The Advisory Committee will be responsible for general oversight, guidance, and evaluation of the overall effectiveness of the Program. The composition, roles, responsibilities, and desired expertise of committee members, frequency of committee meetings, and other relevant information should be included. Describe how the Advisory Committee will evaluate the overall effectiveness of the program. Committee members must be: (1) recognized as accomplished investigators in the area of substance use research, (2) actively involved in substance use disorder related basic or clinical research, (3) have a successful record of providing the type of training required under this award, and (4) have a successful record of engendering scholars' independence as evidenced by scholars' research productivity and their ability to obtain independent research funding. Although members may be either internal or external to the applicant institution, appointment of at least some external members is encouraged.

    One annual K12 Advisory Committee member meeting is required—additional meetings throughout the year are highly encouraged. Detail the required annual meeting of the Advisory Committee as well as any other planned meetings. Applicants may propose meetings using alternative media rather than face-to-face meetings or some combination, so long as their objectives can be met.

    Proposed Advisory Committee members should be named in the application if they have been invited to participate at the time the application is submitted.  Renewal applications with Advisory Committees should include the names of all committee members during the past project period.  Please name your file "Advisory_Committee.pdf".

    The filename provided for each "Other Attachment" will be the name used for the bookmark in the electronic application in eRA Commons.

    SF424(R&R) Senior/Key Person Profile Expanded

    Follow all instructions provided in the SF424 (R&R) Application.

    PHS 398 Cover Page Supplement

    Follow all instructions provided in the SF424 (R&R) Application.

    PHS 398 Training Subaward Budget Attachment(s)

    Follow all instructions provided in the SF424 (R&R) Application Guide.

     
    Research and Related (R&R) Budget

    Follow all instructions provided in the SF424 (R&R) Application Guide with the following additional modifications:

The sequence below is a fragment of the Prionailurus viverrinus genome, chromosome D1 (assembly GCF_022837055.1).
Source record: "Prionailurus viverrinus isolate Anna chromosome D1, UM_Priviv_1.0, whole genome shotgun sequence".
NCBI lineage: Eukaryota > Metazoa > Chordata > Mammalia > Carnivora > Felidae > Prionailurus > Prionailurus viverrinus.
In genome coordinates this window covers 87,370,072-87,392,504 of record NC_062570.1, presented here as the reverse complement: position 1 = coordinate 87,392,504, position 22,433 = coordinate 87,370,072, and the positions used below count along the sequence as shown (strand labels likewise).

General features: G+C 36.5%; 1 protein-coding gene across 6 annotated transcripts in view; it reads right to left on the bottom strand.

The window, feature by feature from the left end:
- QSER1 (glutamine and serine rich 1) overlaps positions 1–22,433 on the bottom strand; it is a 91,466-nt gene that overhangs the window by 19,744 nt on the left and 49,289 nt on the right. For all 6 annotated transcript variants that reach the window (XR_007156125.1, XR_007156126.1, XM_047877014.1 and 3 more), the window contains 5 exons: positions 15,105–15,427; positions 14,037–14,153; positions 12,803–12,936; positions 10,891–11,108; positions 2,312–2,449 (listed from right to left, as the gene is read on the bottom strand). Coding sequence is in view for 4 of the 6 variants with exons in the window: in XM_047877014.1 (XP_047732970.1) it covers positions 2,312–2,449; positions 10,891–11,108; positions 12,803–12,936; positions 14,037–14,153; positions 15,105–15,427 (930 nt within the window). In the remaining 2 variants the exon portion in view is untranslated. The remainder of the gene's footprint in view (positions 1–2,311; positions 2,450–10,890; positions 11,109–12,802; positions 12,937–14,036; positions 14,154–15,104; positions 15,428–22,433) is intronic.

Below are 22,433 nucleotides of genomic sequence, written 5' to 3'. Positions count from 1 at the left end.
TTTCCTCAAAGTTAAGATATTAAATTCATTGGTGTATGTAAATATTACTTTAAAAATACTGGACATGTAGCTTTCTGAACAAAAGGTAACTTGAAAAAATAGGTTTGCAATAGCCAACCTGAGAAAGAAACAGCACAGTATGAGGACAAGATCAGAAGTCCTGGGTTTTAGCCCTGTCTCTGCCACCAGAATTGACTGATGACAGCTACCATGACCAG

• Include all personnel other than the Training PD(s)/PI(s) in the Other Personnel section, including clerical and administrative staff. Also include proposed salary costs for planned scholars.
    • Do not complete the section on Participant/Trainee Support Costs.
    PHS 398 Research Training Program Plan

    The PHS 398 Research Training Program Plan Form is comprised of the following sections:

    • Training Program
    • Faculty, Trainees, and Training Record
    • Other Training Program Sections
    • Appendix Note that the Appendix should only be used in circumstances covered in the NIH policy on appendix materials or if the FOA specifically instructs applicants to do so.

    Follow all instructions provided in the SF424 (R&R) Application Guide with the following additional modifications:

    Select summary data tables are encouraged, but the Institutional Training Data Tables referenced in the SF424 Application are not required nor is their use recommended. Any summary data tables included in the application must be included within the Program Plan section.

    Program Plan

    Program Administration

    Describe the acknowledged strengths, leadership and administrative skills, training experience, scientific expertise, and active research of the PD/PI. Relate these strengths to the proposed management of the training program. Describe the planned strategy and administrative structure to be used to oversee and monitor the program. If there are multiple PDs/PIs, then the plan for Program Administration is expected to synergize with the "Multiple PD/PI Leadership Plan" section of the application.

    When a program administrator position is planned, a description of the scientific expertise, leadership, and administrative capabilities essential to coordinate a program for developing investigators must be included in the application.

    If a clinical trial is proposed, provide documentation of the PD/PI(s) expertise, experience, and ability to oversee the organization, management and implementation of the clinical trial, including any feasibility or ancillary study, proposed by Scholar(s).

    Program Faculty

    The application must include information about the program faculty who will serve as preceptors/mentors and provide guidance and expertise appropriate for the proposed research training and career development plan proposed in the application. Describe the complementary expertise and experiences of the proposed Program Faculty, including active research and other scholarly activities in which the faculty are engaged, as well as experience mentoring and training individuals at the proposed career stage(s).

    If a mentor will supervise a Scholar proposing to either lead a clinical trial, or gain research experience in a clinical trial, provide documentation of the mentor's expertise, experience, and ability to provide guidance in the organization, management and implementation of the proposed clinical trial, ancillary, or feasibility study and help the Scholar meet the study timelines.

    Proposed Training

    Describe how scholars will be educated in human health and disease-related substance use and substance use disorder research.